Developing a Strategic Implementation Plan for Anti-Corruption
Preparing Afghanistan for Anti-Corruption Reform
By Jeffrey J. Coonjohn with Dr. Azizallah Lodin
Anti-corruption is a social science in the tradition of psychology, law or criminology. Common sense, good judgment and a keen mind are not enough to successfully engage the battle against corruption. There is a science to combating corruption, just like there is a science to practicing law or being a psychologist. Unfortunately, politicians, commanders and community leaders do not often understand that there is a logical and scientific method to combating corruption. Consequently, anti-corruption programs have been headed by doctors, investigators, and even pilots. Most commonly, leaders will turn to the legal community to engage the battle against corruption (the logic being that corruption is a violation of law). While some of these programs have been successful, a vast majority of them have failed. The primary cause of the failure has been a combination of two factors: a lack of knowledge of the systems and approaches to anti- corruption and lack of political will. In essence, anti-corruption initiatives will be as successful and effective as top government leaders want them to be. However, even where there is a lack of political will, an anti-corruption expert can successfully develop the institutions so that the tools and information are available to future leaders.
Common Anti-Corruption Approaches and the Whac-a-Mole ®
It is not uncommon for untrained leaders of anti-corruption programs to apply deductive reasoning to observed manifestations of corruption. Thus, they develop initiatives targeting the observed corruption. Depending upon how well the initiative is implemented, it can be quite successful in reducing or eliminating the observed corruption. However, almost simultaneous with the cessation of the old corruption, a new manifestation of corruption will be observed.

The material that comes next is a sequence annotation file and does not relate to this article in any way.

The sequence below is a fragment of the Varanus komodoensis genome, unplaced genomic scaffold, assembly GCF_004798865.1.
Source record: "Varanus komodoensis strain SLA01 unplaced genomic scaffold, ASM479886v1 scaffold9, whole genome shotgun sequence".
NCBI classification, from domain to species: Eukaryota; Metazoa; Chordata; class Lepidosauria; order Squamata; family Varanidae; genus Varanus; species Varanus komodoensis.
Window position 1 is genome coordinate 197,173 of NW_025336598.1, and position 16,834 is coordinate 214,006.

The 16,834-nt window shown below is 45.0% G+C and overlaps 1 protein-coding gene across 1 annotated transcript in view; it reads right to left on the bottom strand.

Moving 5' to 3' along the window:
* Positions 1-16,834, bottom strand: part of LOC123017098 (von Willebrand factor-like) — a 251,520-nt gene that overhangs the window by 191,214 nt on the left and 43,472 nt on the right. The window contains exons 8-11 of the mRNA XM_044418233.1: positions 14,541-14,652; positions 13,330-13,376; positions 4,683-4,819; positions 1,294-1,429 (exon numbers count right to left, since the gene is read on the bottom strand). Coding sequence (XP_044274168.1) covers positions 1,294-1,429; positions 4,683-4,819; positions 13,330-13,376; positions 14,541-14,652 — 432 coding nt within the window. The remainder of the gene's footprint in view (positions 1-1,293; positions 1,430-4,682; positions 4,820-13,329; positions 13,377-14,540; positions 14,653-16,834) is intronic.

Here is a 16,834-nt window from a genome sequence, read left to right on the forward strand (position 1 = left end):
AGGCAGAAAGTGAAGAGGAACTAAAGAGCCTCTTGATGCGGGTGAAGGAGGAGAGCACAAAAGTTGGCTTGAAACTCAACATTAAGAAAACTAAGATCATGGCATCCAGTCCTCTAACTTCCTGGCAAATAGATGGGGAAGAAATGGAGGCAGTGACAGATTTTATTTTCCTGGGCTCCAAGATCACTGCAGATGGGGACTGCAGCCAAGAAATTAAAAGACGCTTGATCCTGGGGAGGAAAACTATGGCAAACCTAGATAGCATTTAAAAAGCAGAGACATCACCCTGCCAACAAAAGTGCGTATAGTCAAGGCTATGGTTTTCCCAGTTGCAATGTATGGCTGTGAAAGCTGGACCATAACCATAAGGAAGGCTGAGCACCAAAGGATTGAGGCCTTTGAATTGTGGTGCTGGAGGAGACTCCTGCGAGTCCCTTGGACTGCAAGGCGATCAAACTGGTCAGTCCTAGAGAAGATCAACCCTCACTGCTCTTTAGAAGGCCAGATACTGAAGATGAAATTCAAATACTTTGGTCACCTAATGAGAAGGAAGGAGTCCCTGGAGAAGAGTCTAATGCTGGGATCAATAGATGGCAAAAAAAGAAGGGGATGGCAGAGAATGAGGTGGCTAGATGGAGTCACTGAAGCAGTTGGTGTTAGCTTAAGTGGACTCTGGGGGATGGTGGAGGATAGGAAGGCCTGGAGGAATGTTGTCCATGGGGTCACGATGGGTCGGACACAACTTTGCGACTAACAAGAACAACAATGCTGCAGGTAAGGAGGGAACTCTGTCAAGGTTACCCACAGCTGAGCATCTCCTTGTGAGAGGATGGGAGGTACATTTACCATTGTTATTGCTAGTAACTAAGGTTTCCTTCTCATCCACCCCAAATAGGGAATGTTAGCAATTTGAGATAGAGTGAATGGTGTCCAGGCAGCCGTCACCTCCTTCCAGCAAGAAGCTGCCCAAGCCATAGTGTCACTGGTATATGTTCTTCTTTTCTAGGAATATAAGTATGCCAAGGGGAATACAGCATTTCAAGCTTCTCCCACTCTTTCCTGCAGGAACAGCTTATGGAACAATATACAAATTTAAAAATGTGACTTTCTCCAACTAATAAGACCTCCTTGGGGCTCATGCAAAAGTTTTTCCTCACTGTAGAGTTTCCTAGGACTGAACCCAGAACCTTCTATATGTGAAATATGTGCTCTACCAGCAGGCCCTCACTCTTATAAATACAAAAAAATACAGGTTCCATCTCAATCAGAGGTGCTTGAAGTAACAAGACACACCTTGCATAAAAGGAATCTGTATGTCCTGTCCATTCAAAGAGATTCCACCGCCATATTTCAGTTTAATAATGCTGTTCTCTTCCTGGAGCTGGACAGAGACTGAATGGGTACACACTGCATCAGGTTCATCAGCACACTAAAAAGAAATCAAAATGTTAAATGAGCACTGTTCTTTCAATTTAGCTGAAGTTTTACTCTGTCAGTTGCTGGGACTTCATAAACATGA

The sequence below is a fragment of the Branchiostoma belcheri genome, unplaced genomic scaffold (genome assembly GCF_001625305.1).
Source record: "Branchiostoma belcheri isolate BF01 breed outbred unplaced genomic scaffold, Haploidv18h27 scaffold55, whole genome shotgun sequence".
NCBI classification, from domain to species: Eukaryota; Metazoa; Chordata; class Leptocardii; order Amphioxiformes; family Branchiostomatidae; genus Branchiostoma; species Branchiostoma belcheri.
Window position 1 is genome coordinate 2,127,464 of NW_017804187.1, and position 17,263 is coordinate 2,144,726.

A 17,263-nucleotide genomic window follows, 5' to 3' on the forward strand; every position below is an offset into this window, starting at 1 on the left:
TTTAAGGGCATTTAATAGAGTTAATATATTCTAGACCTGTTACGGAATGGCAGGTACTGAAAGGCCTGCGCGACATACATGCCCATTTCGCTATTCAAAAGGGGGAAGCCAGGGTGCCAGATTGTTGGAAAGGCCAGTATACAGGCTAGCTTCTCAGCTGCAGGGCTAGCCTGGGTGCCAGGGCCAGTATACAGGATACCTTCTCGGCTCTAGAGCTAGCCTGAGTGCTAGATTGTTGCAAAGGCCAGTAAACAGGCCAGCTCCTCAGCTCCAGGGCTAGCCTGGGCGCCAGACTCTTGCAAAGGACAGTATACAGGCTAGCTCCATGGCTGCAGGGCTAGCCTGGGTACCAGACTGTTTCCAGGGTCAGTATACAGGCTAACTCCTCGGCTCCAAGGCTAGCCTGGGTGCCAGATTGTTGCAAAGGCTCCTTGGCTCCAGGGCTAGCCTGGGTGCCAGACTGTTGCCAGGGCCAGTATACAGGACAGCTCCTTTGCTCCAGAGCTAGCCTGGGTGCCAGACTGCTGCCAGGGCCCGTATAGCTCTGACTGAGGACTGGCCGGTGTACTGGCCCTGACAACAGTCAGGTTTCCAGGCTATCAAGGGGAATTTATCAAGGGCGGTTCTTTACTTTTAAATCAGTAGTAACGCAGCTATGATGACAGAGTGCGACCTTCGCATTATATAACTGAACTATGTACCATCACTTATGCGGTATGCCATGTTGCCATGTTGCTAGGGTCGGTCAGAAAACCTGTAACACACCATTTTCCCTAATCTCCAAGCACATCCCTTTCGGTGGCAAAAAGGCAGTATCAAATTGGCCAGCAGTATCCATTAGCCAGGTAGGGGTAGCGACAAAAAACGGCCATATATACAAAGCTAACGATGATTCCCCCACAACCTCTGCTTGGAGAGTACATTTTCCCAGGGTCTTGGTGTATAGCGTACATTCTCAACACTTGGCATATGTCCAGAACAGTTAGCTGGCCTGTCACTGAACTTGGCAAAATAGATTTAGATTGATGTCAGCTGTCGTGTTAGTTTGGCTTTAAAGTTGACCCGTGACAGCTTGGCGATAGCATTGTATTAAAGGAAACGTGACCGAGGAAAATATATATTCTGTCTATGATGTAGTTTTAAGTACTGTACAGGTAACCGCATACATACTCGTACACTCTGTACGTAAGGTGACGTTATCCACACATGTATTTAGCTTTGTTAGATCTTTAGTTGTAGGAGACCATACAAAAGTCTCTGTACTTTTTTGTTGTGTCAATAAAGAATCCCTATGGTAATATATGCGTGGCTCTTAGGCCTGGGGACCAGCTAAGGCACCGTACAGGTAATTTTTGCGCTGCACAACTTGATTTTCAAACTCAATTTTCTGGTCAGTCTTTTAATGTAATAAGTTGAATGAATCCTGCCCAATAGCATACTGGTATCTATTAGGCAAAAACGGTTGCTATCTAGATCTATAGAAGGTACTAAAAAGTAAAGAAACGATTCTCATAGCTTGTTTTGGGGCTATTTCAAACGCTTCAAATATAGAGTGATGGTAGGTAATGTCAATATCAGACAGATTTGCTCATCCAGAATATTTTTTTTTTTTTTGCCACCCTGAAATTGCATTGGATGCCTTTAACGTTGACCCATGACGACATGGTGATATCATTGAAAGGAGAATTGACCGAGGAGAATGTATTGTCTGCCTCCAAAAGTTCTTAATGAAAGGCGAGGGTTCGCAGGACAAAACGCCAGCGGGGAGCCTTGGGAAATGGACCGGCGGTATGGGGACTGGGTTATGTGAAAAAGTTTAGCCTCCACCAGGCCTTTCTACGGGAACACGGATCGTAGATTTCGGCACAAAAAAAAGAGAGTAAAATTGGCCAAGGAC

Unfortunately, the untrained leader will gain confidence from his last ―success‖ and will develop a new initiative targeting this newly observed manifestation of corruption. Assuming he is successful, the cycle will start again and will continue ad infinitum. This Whac-a-Mole approach does not arrest corruption at its roots, but provides the illusion of success based upon a series of successful initiatives4. For example, in post-war Afghanistan vehicle registration was fraught with corruption. Consequently, to remove cash payments from the registration process, a new system was developed to have funds deposited directly to the bank so that government officials did not actually accept or receive funds. This was touted as a great success. However, almost immediately, a new problem arose. Bank tellers began demanding payments to make the deposit and provide a copy of the deposit slip. As one mole was pushed into its hole, another emerged.